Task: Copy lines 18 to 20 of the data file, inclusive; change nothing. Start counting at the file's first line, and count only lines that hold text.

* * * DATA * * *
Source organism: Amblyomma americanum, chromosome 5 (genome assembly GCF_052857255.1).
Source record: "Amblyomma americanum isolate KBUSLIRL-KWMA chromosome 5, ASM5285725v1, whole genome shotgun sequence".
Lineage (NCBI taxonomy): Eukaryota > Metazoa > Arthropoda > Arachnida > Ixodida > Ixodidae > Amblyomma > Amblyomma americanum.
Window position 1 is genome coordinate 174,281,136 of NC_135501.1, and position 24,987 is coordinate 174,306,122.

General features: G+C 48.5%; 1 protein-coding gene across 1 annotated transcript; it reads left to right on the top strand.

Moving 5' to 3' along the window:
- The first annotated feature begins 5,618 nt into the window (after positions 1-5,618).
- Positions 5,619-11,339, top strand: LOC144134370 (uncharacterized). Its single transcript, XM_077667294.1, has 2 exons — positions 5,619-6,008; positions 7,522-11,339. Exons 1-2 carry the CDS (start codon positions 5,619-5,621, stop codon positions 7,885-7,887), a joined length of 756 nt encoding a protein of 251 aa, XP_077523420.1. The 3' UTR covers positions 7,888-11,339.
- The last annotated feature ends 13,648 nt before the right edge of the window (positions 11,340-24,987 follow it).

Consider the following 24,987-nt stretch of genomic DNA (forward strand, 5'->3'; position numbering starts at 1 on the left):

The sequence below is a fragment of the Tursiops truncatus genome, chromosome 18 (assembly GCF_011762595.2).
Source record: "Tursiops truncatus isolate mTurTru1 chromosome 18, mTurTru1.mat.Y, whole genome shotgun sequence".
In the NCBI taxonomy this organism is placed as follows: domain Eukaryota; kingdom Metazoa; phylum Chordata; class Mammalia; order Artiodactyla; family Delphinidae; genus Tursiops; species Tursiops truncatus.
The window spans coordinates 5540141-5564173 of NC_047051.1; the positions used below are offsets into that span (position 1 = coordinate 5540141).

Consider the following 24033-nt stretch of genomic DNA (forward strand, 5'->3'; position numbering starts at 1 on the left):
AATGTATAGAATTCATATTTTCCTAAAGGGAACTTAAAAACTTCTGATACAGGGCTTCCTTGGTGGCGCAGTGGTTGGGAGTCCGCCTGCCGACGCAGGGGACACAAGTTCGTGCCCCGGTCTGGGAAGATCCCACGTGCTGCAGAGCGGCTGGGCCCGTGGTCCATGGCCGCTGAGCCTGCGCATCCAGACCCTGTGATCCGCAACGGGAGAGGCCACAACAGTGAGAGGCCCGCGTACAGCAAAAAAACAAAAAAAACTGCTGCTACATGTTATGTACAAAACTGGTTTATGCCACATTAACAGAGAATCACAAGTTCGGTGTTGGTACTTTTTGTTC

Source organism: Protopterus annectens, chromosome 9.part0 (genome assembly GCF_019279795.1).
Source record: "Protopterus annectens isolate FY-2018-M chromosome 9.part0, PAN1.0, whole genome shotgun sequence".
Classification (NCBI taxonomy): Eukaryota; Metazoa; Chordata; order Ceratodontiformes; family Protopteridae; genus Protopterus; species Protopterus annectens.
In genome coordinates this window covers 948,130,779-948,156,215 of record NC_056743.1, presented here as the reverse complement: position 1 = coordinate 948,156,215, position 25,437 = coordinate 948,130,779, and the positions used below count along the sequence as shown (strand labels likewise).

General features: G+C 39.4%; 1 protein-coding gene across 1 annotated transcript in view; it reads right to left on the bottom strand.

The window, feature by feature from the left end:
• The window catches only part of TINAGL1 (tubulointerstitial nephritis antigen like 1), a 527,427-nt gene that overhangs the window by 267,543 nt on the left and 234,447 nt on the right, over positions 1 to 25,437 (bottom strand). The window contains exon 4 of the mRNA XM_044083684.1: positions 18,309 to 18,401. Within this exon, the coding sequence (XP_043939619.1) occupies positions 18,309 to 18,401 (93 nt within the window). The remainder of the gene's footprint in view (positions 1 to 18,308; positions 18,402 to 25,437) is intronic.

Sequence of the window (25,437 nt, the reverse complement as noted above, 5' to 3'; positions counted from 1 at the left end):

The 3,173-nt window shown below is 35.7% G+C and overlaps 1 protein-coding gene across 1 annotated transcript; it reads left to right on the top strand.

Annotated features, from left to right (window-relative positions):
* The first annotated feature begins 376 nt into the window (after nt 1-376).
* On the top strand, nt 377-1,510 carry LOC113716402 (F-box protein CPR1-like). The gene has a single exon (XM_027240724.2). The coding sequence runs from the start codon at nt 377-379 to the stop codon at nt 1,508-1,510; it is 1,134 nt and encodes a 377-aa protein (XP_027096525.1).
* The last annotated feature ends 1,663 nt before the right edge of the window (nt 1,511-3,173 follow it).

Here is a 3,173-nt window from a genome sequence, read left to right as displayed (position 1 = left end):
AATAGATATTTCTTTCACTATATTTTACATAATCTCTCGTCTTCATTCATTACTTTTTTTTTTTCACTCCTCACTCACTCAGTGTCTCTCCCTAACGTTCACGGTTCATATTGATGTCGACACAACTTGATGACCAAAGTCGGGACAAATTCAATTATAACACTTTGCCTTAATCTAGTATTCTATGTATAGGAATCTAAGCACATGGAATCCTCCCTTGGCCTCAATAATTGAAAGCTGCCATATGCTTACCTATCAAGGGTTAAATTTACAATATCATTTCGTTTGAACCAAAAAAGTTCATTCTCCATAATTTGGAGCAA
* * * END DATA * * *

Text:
Source record: "Protopterus annectens isolate FY-2018-M chromosome 9.part0, PAN1.0, whole genome shotgun sequence".
Classification (NCBI taxonomy): Eukaryota; Metazoa; Chordata; order Ceratodontiformes; family Protopteridae; genus Protopterus; species Protopterus annectens.
In genome coordinates this window covers 948,130,779-948,156,215 of record NC_056743.1, presented here as the reverse complement: position 1 = coordinate 948,156,215, position 25,437 = coordinate 948,130,779, and the positions used below count along the sequence as shown (strand labels likewise).